The word "laser" is an acronym for Light Amplification by Stimulated Emission of Radiation. It is used both to refer to the device and to the beam of light it emits.
A laser beam is monochromatic (i.e. has only one frequency) and coherent (i.e. photons have the same phase).
A photon in a laser beam, like in other types of light, is emitted because an electron jumps from a higher energy state to a lower energy state. This phenomenon is known as relaxation. The change in energy of the electron is given off in the form of the photon.
Most photon emissions in nature occur spontaneously!
This phenomenon is called spontaneous emission. Spontaneous emission produces photons of varying energies and polarisations which are ejected in random directions.
Another type of emission is stimulated photon emission. This type of emission occurs when an atom transits from a higher state to a lower state due to stimulation by an incoming photon.
Laser beams are the result of stimulated photon emission.
The stimulating photon is not destroyed or changed in this process.
The emitted photon has exactly the same physical characteristics as the stimulating photon, such as energy, polarisation and direction.
This effectively doubles the incoming photon!
A population inversion (referring to the atoms as the population) occurs when there are more atoms in a higher excited state than in a lower one at any given time.
This requires an input of energy into the system from external sources, known as pumping.
A population inversion ensures that stimulated photon emission becomes continuous (so that a laser can keep producing light).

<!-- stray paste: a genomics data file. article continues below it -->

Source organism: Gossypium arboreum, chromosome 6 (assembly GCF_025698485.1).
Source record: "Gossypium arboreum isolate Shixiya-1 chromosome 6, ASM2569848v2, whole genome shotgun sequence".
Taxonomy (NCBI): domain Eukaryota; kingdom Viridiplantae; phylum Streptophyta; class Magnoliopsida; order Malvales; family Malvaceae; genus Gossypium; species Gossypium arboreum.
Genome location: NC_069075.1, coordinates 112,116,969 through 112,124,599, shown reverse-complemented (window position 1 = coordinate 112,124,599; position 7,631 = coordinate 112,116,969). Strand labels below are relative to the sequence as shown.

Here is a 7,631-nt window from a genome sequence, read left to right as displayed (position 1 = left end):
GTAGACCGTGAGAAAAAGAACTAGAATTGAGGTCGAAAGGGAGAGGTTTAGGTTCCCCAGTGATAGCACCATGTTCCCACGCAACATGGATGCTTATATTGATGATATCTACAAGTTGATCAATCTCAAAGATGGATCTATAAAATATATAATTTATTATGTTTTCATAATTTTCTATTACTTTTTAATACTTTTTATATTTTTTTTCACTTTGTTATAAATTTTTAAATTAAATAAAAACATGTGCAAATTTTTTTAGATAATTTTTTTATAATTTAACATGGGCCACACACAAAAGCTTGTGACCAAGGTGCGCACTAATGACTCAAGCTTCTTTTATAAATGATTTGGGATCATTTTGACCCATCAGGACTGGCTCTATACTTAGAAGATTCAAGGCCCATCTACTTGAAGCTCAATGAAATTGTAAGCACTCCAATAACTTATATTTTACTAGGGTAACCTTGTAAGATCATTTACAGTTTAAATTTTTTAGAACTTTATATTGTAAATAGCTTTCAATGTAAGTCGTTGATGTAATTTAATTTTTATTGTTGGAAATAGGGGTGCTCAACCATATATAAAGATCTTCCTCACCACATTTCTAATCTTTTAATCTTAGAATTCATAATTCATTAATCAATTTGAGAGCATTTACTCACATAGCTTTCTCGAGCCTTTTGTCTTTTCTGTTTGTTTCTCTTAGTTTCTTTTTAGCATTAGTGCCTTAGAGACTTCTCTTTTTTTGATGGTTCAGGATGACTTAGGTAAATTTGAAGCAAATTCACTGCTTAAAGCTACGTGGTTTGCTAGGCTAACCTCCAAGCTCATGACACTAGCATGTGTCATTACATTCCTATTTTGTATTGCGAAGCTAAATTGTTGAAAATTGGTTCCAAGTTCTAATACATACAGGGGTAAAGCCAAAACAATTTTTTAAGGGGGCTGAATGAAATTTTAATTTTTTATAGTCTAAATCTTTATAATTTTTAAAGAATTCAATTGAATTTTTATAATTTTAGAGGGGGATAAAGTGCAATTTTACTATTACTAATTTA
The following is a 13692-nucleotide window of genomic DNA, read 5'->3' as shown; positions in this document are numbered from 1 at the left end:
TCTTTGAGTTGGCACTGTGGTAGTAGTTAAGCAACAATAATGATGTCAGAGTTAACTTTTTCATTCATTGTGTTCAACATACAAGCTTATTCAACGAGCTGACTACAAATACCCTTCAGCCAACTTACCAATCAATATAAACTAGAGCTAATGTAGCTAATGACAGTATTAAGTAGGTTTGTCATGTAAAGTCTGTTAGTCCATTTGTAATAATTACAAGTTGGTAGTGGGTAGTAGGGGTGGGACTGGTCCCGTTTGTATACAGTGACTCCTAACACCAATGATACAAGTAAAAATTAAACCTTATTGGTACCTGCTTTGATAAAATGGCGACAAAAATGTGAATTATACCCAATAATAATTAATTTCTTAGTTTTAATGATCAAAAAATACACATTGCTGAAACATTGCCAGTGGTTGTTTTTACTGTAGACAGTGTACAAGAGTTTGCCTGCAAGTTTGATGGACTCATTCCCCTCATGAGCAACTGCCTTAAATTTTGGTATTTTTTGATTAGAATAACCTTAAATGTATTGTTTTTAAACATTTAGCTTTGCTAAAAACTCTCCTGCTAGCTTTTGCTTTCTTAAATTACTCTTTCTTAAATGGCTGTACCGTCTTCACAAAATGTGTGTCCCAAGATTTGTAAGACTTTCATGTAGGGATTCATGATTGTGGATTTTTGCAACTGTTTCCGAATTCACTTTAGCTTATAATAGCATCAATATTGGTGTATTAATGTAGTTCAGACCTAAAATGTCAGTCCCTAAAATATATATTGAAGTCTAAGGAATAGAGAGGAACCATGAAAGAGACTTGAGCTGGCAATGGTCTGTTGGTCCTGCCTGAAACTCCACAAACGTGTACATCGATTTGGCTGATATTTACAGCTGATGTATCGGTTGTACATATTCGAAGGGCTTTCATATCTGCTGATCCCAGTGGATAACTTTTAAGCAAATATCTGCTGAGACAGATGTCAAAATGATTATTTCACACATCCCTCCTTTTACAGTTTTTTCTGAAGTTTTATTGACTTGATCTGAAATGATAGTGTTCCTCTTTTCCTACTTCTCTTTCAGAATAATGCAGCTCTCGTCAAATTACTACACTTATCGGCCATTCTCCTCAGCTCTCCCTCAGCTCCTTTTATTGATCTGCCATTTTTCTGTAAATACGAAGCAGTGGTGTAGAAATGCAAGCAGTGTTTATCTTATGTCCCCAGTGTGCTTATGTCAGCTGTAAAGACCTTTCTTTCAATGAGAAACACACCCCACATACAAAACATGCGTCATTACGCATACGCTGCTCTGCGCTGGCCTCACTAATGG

Population inversion also requires that atoms stay in an excited state for a relatively long period of time. Otherwise the rate of de-excitation would be much greater than the excitation caused by "pumping".
This is known as a meta-stable state and only occurs in certain atoms or groups of atoms.
When a laser device is switched on, the system of atoms within it absorbs energy through pumping.
An inverted population is then formed with a majority of the atoms staying in a meta-stable state (a particular energy level where excited atoms tend to reside for a much longer time than other energy levels).
After some time, photons are emitted by spontaneous emission by the excited atoms.
Some of these photons would interact with other excited atoms, causing stimulated emission. A self-amplifying reaction then occurs where the newly emitted photons go on to cause additional stimulated photon emission.
These photons are of the same energy and are coherent (i.e. they have the same direction and polarisation). Parallel mirrors are used to reflect these photons within the gas container to stimulate further emission.
Some of these photons are allowed to escape the gas container through a semi-reflective mirror (i.e. a mirror that allows some light to pass through). These photons form a laser beam.
Spontaneous emission still occurs in the laser but the photons are randomly emitted and are normally outside of the human visible range.